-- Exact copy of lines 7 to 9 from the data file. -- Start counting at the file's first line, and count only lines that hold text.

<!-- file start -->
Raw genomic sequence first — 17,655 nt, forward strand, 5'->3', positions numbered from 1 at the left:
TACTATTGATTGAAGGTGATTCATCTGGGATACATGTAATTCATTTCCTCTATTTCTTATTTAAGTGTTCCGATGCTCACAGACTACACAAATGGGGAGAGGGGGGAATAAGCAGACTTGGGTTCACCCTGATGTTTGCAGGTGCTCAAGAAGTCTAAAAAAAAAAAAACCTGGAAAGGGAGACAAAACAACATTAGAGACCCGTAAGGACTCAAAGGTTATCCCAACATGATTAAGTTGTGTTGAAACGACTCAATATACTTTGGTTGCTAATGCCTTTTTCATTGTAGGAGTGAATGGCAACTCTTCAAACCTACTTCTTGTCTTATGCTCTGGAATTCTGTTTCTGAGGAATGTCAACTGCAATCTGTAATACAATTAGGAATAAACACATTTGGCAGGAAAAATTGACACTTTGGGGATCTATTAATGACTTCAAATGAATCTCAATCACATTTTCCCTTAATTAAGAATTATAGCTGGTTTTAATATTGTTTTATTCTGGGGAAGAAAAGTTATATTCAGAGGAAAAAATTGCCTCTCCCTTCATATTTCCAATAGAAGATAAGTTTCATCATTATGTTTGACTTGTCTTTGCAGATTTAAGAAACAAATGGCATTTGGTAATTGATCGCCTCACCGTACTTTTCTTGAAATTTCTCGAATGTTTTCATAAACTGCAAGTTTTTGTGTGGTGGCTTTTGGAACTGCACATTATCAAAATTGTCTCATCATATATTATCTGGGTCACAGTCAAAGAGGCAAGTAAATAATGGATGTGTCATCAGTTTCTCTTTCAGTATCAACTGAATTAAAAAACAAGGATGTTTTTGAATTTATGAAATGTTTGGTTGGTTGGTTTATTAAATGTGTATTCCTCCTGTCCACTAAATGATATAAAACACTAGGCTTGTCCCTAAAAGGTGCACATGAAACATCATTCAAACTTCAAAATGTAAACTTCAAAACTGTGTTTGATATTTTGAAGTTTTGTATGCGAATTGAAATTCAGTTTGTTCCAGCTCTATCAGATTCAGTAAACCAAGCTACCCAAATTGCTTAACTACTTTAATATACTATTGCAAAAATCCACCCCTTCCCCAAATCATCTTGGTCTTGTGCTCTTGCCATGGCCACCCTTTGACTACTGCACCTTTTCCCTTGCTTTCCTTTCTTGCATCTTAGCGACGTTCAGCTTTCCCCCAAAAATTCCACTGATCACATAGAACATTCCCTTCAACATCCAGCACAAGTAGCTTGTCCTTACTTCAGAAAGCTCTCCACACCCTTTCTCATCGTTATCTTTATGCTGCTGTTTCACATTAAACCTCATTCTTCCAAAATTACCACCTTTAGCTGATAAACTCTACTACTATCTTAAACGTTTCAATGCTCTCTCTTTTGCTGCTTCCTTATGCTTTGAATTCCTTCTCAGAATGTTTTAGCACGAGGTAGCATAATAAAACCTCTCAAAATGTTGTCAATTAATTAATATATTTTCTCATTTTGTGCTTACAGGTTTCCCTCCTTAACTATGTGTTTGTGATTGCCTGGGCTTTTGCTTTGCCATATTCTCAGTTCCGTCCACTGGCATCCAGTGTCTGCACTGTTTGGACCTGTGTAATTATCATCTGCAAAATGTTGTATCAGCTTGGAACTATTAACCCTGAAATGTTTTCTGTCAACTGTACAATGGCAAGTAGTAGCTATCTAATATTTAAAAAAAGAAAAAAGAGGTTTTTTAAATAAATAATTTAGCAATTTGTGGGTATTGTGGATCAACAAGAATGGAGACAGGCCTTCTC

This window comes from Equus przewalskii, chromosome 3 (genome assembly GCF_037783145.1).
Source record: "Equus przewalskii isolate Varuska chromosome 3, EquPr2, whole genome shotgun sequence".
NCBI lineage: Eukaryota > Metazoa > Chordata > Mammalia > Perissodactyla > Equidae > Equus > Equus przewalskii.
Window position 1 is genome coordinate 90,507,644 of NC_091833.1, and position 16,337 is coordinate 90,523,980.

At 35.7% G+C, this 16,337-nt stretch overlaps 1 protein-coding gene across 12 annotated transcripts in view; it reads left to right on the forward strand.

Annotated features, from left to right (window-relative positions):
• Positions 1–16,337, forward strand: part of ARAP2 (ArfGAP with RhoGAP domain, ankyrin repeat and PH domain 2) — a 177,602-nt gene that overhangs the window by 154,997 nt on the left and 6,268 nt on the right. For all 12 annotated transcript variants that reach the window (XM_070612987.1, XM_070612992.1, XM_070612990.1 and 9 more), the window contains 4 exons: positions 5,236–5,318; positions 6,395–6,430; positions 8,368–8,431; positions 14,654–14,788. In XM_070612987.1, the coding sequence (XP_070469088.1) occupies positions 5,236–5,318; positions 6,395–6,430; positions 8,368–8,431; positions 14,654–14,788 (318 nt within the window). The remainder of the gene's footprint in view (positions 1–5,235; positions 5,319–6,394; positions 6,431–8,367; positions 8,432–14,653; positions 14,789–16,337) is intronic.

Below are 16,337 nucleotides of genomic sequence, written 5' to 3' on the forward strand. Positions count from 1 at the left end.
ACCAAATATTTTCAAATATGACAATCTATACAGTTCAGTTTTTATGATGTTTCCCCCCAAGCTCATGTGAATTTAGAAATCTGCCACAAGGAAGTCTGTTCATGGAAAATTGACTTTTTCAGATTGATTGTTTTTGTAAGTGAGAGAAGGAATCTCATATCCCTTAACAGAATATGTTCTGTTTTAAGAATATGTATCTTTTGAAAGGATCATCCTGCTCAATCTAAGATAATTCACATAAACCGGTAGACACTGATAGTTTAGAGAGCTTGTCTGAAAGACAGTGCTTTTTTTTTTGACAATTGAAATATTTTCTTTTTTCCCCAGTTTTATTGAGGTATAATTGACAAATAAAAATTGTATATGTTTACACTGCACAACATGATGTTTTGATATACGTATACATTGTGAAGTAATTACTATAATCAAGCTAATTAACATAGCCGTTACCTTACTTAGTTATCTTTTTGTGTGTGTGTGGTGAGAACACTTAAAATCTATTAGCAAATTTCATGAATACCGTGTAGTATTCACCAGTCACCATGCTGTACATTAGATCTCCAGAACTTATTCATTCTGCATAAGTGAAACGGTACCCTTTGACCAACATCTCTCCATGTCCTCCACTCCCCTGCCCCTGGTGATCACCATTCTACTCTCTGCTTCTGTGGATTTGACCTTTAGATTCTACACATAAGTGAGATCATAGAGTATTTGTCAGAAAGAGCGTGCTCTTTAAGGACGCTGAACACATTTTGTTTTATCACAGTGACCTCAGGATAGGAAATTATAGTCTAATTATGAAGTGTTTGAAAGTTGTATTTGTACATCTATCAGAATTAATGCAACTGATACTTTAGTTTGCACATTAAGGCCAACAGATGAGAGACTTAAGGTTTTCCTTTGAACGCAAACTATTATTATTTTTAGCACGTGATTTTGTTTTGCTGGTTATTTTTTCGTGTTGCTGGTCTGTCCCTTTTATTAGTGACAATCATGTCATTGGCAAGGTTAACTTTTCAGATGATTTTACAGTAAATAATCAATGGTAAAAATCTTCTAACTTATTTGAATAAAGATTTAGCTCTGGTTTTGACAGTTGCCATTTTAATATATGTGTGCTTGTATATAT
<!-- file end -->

At 35.7% G+C, this 16,337-nt stretch overlaps 1 protein-coding gene across 12 annotated transcripts in view; it reads left to right on the forward strand.

Annotated features, from left to right (window-relative positions):
• Positions 1–16,337, forward strand: part of ARAP2 (ArfGAP with RhoGAP domain, ankyrin repeat and PH domain 2) — a 177,602-nt gene that overhangs the window by 154,997 nt on the left and 6,268 nt on the right. For all 12 annotated transcript variants that reach the window (XM_070612987.1, XM_070612992.1, XM_070612990.1 and 9 more), the window contains 4 exons: positions 5,236–5,318; positions 6,395–6,430; positions 8,368–8,431; positions 14,654–14,788. In XM_070612987.1, the coding sequence (XP_070469088.1) occupies positions 5,236–5,318; positions 6,395–6,430; positions 8,368–8,431; positions 14,654–14,788 (318 nt within the window). The remainder of the gene's footprint in view (positions 1–5,235; positions 5,319–6,394; positions 6,431–8,367; positions 8,432–14,653; positions 14,789–16,337) is intronic.